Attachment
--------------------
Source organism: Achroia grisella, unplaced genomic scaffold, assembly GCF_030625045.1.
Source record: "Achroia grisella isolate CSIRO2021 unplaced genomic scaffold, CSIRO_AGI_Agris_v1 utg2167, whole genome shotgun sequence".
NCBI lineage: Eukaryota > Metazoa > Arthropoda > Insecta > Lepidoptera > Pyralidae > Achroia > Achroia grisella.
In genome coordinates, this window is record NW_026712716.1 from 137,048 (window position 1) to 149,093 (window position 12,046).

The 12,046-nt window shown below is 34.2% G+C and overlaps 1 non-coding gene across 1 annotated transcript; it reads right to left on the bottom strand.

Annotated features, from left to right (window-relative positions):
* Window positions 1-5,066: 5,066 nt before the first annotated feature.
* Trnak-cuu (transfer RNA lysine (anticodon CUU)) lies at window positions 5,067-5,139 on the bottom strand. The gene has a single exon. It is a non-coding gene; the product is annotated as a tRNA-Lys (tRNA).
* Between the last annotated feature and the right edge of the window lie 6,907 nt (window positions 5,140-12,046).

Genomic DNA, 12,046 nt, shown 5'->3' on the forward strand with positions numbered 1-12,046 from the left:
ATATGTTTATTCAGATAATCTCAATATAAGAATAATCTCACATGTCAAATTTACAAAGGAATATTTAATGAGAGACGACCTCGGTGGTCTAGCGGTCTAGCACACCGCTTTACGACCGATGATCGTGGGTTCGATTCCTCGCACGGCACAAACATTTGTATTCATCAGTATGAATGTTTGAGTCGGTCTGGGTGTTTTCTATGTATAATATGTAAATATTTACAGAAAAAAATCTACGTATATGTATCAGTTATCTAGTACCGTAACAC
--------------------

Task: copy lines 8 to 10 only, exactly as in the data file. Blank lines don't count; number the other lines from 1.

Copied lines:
* Trnak-cuu (transfer RNA lysine (anticodon CUU)) lies at window positions 5,067-5,139 on the bottom strand. The gene has a single exon. It is a non-coding gene; the product is annotated as a tRNA-Lys (tRNA).
* Between the last annotated feature and the right edge of the window lie 6,907 nt (window positions 5,140-12,046).

Genomic DNA, 12,046 nt, shown 5'->3' on the forward strand with positions numbered 1-12,046 from the left: